Five Myths and Facts About Cancer Prevention
WASHINGTON, Feb. 19, 2019 /PRNewswire/ — February is Cancer Prevention Month. The American Institute for Cancer Research (AICR) is leading a national campaign to help Americans separate the myths from facts about cancer risk. Throughout the month, AICR will debunk cancer misperceptions and empower Americans with accurate, evidence-based advice on cancer prevention.
Cancer is often genetic – I can’t do anything about it
Experts say, not true. Even if someone has a genetic mutation known to significantly increase cancer risk — such as the BRCA1 gene that is known to cause breast cancer — it is not certain that the person will eventually get breast cancer. AICR estimates, around 40 percent of cancer cases are preventable. Eating a healthy diet, being more active each day and maintaining a healthy weight are, after not smoking the most important ways you can reduce your cancer risk.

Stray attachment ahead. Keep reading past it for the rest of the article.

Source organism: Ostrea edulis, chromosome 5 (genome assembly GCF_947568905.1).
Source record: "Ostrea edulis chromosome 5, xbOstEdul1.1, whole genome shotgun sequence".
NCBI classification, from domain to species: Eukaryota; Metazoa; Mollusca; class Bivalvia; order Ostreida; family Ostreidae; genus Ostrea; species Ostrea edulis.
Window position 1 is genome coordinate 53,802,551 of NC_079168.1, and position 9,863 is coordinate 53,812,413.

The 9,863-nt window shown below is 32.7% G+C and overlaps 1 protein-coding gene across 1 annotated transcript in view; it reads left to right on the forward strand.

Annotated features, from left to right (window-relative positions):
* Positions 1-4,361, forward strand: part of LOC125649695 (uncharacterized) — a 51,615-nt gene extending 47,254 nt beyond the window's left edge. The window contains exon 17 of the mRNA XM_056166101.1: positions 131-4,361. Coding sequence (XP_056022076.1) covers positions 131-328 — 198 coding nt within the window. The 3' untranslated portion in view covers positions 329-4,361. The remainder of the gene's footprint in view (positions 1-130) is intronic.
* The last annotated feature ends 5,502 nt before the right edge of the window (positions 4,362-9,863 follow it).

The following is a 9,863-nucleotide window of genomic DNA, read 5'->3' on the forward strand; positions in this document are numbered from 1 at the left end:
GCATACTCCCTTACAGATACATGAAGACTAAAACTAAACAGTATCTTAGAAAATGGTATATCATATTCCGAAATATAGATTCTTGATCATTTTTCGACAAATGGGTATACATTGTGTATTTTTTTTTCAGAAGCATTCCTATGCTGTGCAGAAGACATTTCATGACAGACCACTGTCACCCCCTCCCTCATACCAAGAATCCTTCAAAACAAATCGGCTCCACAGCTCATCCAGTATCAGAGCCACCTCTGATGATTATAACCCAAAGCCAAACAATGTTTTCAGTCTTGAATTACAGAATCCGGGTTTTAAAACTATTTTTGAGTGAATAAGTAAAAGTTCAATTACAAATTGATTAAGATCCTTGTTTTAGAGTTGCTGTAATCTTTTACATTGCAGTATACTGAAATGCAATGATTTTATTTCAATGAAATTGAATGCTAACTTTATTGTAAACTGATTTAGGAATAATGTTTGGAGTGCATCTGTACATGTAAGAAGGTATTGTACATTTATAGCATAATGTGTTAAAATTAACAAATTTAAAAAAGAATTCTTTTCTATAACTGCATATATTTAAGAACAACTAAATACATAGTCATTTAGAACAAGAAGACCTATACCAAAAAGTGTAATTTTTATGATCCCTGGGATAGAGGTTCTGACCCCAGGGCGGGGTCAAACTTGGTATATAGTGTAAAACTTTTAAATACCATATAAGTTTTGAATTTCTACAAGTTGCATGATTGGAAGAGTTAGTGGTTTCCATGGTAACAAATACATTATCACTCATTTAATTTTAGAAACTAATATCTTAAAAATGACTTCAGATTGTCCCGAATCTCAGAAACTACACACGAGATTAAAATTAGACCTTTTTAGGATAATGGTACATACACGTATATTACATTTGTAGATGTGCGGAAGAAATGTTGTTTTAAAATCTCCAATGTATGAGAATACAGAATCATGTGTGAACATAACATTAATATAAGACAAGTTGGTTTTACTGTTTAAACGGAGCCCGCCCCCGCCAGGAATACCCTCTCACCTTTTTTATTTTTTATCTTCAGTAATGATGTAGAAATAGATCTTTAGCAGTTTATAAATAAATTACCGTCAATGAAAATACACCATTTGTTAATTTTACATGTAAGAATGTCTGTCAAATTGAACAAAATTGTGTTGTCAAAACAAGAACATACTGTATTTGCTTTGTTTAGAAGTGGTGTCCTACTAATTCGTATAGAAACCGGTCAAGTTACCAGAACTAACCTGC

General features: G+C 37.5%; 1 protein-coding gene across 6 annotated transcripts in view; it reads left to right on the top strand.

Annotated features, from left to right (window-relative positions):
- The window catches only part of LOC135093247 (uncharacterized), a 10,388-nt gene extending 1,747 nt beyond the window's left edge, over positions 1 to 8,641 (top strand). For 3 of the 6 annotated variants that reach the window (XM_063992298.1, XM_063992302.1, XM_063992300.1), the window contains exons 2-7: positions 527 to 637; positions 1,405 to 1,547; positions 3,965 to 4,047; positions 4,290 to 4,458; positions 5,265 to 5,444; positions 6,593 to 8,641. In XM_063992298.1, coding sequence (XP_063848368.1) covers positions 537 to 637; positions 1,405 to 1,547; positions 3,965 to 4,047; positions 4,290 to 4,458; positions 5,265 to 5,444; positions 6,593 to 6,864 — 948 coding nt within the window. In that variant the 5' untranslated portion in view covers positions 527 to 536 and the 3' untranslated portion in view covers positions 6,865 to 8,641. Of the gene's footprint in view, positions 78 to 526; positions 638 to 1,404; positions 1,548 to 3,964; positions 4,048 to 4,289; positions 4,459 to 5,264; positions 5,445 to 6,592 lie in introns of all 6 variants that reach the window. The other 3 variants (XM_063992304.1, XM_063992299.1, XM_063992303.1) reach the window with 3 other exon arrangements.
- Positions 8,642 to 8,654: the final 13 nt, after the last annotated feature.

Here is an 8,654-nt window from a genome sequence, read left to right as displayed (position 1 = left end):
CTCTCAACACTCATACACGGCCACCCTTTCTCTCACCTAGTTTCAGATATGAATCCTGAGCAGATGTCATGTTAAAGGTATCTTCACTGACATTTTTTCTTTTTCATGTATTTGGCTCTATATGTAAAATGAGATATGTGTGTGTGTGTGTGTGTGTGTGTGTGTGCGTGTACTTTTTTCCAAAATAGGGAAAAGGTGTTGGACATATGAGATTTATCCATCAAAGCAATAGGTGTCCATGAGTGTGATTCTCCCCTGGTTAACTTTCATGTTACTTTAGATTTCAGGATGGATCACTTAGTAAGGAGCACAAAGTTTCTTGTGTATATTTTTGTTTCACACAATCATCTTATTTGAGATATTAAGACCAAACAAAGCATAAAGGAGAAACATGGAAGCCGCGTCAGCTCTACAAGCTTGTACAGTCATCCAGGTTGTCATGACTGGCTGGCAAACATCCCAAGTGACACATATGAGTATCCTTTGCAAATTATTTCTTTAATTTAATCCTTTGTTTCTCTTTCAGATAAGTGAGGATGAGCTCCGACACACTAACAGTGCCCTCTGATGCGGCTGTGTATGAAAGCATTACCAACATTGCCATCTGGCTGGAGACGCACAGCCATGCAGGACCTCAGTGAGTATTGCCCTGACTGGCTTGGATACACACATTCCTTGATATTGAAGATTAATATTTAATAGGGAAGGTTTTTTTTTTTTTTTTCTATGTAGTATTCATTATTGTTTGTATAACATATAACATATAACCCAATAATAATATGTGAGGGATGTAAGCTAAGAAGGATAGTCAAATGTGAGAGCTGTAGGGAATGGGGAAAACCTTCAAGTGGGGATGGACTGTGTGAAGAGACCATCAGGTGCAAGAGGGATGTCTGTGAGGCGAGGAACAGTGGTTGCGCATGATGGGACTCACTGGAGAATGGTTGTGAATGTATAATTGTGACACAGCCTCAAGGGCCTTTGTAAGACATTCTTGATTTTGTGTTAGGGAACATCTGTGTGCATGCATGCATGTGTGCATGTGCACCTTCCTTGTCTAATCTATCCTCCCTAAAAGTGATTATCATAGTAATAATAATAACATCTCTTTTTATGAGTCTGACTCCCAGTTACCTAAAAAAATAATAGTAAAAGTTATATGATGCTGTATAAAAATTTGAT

Drinking red wine is good for me
The headlines around red wine make it tempting to believe that alcohol can be healthy. But the fact is that all alcohol, regardless of the source, is a carcinogen. AICR’s latest report showed that drinking alcohol of any type links to increased risk for breast and several other cancers.
Drinking coffee can cause cancer
A recent court case in California perpetuated the myth that drinking coffee can cause cancer. Scientists say coffee does not need to carry a cancer warning. In fact, research shows that coffee reduces risk for liver and endometrial cancers.
Eating organic fruits and vegetables offer extra protection against cancer
Eating a diet rich in plant foods can help reduce the risk of cancer – whether organically or conventionally produced. Research so far has not shown that organically grown foods are more cancer-protective than those grown conventionally.
Eating soy increases breast cancer risk
Studies have shown that eating whole soy foods may actually reduce risk of cancer for some women. Soy foods can be healthy alternative to meat.